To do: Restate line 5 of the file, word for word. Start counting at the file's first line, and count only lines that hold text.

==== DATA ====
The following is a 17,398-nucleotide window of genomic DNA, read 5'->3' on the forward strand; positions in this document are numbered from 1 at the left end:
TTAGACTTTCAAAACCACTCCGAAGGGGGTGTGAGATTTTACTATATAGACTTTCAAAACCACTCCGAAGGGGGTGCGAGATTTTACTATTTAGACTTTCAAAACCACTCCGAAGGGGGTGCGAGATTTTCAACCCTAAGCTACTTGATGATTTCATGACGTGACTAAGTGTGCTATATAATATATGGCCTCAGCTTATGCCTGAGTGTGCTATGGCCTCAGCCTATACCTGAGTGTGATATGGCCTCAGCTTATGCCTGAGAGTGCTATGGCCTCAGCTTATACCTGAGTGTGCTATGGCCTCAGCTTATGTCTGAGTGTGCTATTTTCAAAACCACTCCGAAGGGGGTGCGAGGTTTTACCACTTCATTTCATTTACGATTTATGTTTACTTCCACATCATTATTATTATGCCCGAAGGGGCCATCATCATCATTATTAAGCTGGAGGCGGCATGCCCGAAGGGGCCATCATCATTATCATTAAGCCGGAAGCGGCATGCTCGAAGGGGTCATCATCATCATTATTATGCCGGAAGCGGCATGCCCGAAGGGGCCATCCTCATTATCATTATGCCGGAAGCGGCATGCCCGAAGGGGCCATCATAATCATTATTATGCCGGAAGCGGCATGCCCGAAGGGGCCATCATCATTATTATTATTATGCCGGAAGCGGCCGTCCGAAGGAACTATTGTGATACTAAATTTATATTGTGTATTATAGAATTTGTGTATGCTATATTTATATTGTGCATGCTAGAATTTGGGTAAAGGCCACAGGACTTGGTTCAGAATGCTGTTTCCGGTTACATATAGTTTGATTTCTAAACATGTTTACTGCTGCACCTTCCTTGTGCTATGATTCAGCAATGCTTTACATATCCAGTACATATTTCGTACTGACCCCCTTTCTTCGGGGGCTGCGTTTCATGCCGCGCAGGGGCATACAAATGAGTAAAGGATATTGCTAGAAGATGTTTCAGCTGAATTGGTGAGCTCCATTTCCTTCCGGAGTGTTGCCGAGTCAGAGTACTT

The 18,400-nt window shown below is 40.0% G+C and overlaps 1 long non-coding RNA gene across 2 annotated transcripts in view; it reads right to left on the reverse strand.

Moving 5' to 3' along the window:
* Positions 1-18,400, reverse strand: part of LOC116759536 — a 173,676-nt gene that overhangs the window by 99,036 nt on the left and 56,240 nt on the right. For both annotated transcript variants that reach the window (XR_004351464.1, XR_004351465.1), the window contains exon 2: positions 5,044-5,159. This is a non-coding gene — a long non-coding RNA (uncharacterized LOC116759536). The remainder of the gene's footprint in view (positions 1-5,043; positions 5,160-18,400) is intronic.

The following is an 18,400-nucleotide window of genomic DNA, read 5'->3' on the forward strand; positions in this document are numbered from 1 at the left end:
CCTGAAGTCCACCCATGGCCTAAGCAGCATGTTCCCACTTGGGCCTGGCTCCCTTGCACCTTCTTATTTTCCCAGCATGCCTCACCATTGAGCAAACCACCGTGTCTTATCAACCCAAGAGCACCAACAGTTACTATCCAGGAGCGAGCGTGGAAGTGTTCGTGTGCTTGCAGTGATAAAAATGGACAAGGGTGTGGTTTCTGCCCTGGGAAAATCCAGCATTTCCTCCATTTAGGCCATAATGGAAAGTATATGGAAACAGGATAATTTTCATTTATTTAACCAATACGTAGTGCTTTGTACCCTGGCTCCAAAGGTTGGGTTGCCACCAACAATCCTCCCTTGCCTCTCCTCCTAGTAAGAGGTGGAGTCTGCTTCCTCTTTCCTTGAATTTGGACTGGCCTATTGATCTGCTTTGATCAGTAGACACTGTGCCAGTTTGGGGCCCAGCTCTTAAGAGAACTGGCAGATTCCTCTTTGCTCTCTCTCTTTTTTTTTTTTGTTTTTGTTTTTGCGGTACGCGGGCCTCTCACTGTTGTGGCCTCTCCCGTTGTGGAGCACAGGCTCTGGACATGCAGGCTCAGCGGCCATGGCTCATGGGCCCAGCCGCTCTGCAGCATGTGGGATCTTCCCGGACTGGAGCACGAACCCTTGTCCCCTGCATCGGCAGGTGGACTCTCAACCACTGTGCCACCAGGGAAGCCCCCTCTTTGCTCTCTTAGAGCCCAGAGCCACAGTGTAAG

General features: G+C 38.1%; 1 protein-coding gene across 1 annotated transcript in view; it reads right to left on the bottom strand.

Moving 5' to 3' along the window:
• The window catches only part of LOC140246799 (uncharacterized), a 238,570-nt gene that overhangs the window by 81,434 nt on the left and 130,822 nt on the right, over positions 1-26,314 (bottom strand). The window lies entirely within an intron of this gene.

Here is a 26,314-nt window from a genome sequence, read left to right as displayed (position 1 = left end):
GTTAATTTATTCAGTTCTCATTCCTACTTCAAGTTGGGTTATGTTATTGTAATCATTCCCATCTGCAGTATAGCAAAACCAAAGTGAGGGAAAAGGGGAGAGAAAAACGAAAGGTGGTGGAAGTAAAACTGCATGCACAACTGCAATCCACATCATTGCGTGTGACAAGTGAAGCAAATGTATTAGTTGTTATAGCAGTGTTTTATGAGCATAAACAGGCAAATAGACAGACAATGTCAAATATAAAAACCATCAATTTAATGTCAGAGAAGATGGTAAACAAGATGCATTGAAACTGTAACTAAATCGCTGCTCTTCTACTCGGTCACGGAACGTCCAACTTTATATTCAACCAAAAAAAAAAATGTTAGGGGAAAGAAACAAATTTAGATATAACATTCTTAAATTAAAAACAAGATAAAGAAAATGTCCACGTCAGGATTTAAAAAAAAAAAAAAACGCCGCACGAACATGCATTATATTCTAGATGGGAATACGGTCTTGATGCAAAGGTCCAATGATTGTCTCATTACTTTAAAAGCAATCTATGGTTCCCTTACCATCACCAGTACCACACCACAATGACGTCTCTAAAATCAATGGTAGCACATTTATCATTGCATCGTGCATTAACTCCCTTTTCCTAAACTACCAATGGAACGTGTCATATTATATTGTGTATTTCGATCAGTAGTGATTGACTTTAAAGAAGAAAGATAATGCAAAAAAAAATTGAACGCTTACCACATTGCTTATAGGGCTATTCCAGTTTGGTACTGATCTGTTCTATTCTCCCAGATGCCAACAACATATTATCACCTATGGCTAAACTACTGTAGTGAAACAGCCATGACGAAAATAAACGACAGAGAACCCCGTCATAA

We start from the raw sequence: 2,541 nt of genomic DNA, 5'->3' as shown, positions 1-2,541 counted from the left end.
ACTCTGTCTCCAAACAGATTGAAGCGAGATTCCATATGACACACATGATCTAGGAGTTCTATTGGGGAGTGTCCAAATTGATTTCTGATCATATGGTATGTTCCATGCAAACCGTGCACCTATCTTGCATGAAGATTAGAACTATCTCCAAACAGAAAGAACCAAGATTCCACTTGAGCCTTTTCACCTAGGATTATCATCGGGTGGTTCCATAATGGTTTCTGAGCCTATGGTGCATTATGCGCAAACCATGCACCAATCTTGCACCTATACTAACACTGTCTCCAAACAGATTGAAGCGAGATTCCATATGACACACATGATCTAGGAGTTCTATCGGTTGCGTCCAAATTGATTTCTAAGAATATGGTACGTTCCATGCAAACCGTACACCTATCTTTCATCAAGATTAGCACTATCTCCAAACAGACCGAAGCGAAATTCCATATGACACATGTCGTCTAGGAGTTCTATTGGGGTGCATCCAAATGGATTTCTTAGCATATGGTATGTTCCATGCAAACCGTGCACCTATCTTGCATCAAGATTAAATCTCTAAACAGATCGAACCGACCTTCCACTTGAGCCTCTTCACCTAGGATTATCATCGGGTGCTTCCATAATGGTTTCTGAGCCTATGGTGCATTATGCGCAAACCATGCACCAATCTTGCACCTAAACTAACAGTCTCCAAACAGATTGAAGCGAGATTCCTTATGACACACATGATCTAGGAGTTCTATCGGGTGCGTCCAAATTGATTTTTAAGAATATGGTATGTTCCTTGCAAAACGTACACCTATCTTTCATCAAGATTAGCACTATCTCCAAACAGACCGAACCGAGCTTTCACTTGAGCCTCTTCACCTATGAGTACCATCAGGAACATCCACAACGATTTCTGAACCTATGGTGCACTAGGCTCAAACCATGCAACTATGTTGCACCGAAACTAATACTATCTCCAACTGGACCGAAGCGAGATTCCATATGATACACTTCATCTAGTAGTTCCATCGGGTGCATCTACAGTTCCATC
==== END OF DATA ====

* Positions 1-18,400, reverse strand: part of LOC116759536 — a 173,676-nt gene that overhangs the window by 99,036 nt on the left and 56,240 nt on the right. For both annotated transcript variants that reach the window (XR_004351464.1, XR_004351465.1), the window contains exon 2: positions 5,044-5,159. This is a non-coding gene — a long non-coding RNA (uncharacterized LOC116759536). The remainder of the gene's footprint in view (positions 1-5,043; positions 5,160-18,400) is intronic.